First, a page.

Johns Hopkins Brings Therapy Dogs into ICU


At Johns Hopkins, therapy dogs used with critically ill patients help in patient recovery Credit: iStock

In an editorial that draws on results of previously published studies and experiences in their medical intensive care unit (ICU), a team of Johns Hopkins Medicine professionals say that bringing specially trained dogs into ICUs can safely and substantially ease patients’ physical and emotional suffering.

While therapy dogs have long been welcomed as “nonpharmacological interventions” with less sick hospitalized patients, their use with the critically ill is novel for many hospitals.

Writing in the journal Critical Care published Feb. 12, Johns Hopkins rehabilitation and ICU experts conclude that a therapy animal is “a great exemplar” of nonpharmacological interventions that can help ICU patients become active and engaged in their recovery as early as possible.

“Doctors and nurses have traditionally been of the mind-set that if we just give patients the ‘right’ medication, their psychological status will improve,” says Dale Needham, M.D., Ph.D., professor of medicine and of physical medicine and rehabilitation at the Johns Hopkins University School of Medicine and senior author of the new editorial. “In fact, we probably need to give less medicine and rely more on nonpharmaceutical interventions, such as music therapy, relaxation training and animal assisted therapy to help improve patients’ psychological status.”

ICU patients, the specialists say, often require mechanical ventilators to breathe, feeding tubes, catheters and an array of other technology that “dehumanizes” and demoralizes them. In addition, ICU patients may be sedated and restricted to bed rest, adding to their risks of muscle weakness, confused thinking, depression, anxiety and post-traumatic stress disorder. Studies show that up to 80 percent of ICU patients have delirium—inattention, disorientation, confusion and sometimes hallucinations—during their stays, while evidence is growing that the risk of developing these conditions eases among patients who are more active and less medicated.

Always searching for ways to engage patients in their own medical care and to humanize the ICU, rehabilitation psychologist Megan Hosey, Ph.D., an assistant professor of physical medicine and rehabilitation at the Johns Hopkins University School of Medicine, saw how successful animal-assisted therapy was in the inpatient rehabilitation unit at Johns Hopkins. Patients who participated in animal therapy were able to meet goals faster by involving the animals—standing for longer periods of time while patting a dog, for instance.

Speculating that similar benefits could occur among ICU patients, Hosey worked with ICU physician Needham and other experts to adapt the hospital’s protocol to safely bring dogs to ICU patients who could benefit.

All dogs involved in animal therapy programs at Johns Hopkins must be registered through a program called Pet Partners, which ensures that both handlers and dogs are up to date on training. To qualify for visits, patients must be awake and alert enough to engage calmly with a dog, not at high risk of infections, and be interested in having a dog visit. The typical length of stay in the Johns Hopkins medical ICU is a few days. The 10 patients who received visits from dogs in 2017 ranged in age from their 20s to their 80s, with a variety of medical diagnoses. Each patient had at least one 20 to 30 minute visit from a therapy dog while in the medical ICU.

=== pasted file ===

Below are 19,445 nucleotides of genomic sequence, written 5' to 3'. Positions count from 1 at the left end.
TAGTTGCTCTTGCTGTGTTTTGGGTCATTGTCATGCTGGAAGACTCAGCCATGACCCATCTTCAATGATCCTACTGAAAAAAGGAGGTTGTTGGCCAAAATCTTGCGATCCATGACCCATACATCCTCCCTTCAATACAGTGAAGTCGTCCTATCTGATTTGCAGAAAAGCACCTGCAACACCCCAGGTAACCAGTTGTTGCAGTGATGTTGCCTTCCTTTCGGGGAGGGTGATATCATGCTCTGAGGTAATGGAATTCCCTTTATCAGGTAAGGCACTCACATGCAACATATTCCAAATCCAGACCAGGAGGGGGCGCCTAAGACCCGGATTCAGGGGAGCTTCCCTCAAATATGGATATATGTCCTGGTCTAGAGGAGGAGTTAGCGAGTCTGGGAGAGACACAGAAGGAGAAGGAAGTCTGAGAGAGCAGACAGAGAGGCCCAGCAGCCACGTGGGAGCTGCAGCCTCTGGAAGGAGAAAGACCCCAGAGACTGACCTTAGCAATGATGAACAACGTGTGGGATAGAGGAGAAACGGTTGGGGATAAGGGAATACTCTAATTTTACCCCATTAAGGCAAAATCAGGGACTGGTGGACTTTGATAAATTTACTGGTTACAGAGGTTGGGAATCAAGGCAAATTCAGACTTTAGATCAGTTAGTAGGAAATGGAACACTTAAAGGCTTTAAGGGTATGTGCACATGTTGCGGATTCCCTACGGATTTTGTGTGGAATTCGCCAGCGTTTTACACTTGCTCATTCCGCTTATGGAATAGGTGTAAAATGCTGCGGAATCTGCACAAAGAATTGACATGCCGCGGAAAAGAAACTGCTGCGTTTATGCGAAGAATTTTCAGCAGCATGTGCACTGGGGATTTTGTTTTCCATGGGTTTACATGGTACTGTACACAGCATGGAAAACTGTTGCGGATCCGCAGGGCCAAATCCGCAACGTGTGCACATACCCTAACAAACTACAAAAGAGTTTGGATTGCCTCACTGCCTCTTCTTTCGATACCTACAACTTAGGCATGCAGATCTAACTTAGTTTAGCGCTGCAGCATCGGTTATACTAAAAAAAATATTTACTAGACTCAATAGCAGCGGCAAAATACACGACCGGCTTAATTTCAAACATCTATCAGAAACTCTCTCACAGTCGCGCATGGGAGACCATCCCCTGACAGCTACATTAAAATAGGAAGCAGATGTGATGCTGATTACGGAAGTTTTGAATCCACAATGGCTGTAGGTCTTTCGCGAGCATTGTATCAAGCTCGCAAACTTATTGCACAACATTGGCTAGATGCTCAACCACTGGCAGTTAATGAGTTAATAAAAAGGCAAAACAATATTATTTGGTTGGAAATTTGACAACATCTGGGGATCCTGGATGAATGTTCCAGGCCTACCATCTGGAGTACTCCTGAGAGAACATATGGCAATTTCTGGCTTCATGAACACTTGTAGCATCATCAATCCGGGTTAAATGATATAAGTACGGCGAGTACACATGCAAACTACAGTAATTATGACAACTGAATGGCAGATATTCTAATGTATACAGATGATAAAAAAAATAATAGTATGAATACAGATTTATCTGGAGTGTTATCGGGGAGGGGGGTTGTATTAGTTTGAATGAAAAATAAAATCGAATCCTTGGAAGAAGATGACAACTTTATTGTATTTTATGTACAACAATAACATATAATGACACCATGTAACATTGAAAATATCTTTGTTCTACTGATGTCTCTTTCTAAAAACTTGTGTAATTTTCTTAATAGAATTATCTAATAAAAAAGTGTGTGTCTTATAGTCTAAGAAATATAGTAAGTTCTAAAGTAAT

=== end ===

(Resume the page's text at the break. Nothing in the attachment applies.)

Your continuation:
Given the positive response from patients, the team plans to measure pain, breathing rate and mood in the future.

In a few instances, the animal therapy included a physical therapist or occupational therapist to pair physical rehabilitation with the dog visit and achieve specific functional goals.

 “The data from a psychological perspective shows that building motivation to become more active, for example, is a way dogs can help patients,” says Hosey. “Once you have a dog in the room staring up at you expecting a treat or a pat, it’s hard for a patient to avoid engaging.” In other cases, a dog may simply sit on a patient’s lap, providing a calm, affectionate presence that has been shown to improve mood and pain ratings.

The editorial makes the case, Hosey says, that other hospital ICUs and other hospital units should consider nonpharmacological interventions including therapy dog visits. She says hospitals considering such therapies need to set clear program goals, include stakeholders who can help overcome barriers, and partner with a program such as Pet Partners or Assistance Dogs International that have credibility in certifying animals. Moreover, launching the program with patients who have the highest likelihood of success and improvement—not those with delirium or communicable diseases, for instance—is recommended.

The Johns Hopkins group says it is planning more detailed assessment of the impact of animal visits on ICU patients. In the meantime, the group hopes its editorial spurs more hospitals to try them. “Animal assisted therapy is one tool in a toolkit for treating the mind as well as the body,” Needham says.

Other authors of the editorial are Janice Jaskulski and Stephen Wegener of Johns Hopkins and Linda Chlan of the Mayo Clinic.